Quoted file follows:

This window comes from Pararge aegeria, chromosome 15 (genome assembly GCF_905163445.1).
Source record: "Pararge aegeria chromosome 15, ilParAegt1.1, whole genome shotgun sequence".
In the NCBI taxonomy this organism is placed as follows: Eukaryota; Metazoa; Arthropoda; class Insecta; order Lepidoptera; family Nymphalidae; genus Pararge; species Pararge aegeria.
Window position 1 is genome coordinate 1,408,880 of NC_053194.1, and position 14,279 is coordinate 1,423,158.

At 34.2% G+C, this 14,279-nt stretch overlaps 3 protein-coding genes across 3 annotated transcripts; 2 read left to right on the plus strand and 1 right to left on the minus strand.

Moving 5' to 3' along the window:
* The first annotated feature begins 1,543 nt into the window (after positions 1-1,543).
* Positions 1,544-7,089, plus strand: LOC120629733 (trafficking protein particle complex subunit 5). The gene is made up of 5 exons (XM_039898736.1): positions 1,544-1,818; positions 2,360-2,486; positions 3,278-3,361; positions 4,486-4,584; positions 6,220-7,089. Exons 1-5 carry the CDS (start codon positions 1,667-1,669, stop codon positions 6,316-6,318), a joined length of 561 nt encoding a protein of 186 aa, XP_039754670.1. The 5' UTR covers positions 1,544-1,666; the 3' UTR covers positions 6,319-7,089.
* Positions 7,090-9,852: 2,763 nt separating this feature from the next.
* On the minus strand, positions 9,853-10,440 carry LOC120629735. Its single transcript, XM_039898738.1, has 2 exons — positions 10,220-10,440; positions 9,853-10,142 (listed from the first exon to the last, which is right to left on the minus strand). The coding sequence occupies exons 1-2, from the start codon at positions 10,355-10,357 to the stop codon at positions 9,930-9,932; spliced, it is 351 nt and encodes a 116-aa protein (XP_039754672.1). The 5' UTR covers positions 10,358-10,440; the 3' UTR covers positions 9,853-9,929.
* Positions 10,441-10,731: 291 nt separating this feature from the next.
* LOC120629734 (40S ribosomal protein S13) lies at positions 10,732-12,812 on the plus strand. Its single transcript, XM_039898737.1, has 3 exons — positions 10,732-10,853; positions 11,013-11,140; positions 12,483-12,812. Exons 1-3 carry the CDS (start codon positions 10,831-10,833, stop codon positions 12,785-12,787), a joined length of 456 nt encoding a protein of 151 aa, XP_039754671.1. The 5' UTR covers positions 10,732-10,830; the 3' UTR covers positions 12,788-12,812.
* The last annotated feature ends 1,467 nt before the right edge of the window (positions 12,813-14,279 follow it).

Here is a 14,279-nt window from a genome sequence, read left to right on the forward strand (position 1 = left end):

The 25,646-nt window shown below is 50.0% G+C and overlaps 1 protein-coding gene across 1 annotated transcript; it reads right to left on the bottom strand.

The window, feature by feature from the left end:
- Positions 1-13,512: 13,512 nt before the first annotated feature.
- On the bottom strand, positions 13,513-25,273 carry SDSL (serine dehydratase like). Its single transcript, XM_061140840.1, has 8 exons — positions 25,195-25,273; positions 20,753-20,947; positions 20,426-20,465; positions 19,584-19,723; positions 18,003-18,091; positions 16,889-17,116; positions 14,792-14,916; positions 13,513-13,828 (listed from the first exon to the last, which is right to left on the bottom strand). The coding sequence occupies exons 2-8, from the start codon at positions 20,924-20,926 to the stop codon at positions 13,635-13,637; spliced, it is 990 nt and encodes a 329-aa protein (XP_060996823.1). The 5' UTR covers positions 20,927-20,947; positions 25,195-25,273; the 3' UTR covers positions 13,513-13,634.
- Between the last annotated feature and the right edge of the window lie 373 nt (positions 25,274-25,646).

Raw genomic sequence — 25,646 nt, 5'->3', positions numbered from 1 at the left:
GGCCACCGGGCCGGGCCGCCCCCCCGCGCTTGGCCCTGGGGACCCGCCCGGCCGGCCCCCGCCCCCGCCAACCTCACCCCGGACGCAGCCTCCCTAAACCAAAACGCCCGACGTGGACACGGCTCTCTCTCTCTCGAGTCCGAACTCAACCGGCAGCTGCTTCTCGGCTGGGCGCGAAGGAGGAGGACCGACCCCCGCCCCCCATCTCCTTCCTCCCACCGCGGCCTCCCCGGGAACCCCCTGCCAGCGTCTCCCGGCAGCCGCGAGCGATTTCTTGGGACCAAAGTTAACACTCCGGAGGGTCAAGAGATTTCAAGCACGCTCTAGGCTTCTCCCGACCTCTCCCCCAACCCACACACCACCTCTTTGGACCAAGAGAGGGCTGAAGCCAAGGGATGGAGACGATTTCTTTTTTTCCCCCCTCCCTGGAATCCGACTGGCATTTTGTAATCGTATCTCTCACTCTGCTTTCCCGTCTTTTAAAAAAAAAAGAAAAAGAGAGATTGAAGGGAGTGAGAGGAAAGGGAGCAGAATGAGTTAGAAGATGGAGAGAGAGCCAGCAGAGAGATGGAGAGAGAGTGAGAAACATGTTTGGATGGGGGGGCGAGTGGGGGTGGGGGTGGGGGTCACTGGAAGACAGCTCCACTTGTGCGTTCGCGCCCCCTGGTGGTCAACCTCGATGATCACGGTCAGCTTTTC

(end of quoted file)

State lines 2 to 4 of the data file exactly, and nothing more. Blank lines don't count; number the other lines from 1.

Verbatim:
Source record: "Pararge aegeria chromosome 15, ilParAegt1.1, whole genome shotgun sequence".
In the NCBI taxonomy this organism is placed as follows: Eukaryota; Metazoa; Arthropoda; class Insecta; order Lepidoptera; family Nymphalidae; genus Pararge; species Pararge aegeria.
Window position 1 is genome coordinate 1,408,880 of NC_053194.1, and position 14,279 is coordinate 1,423,158.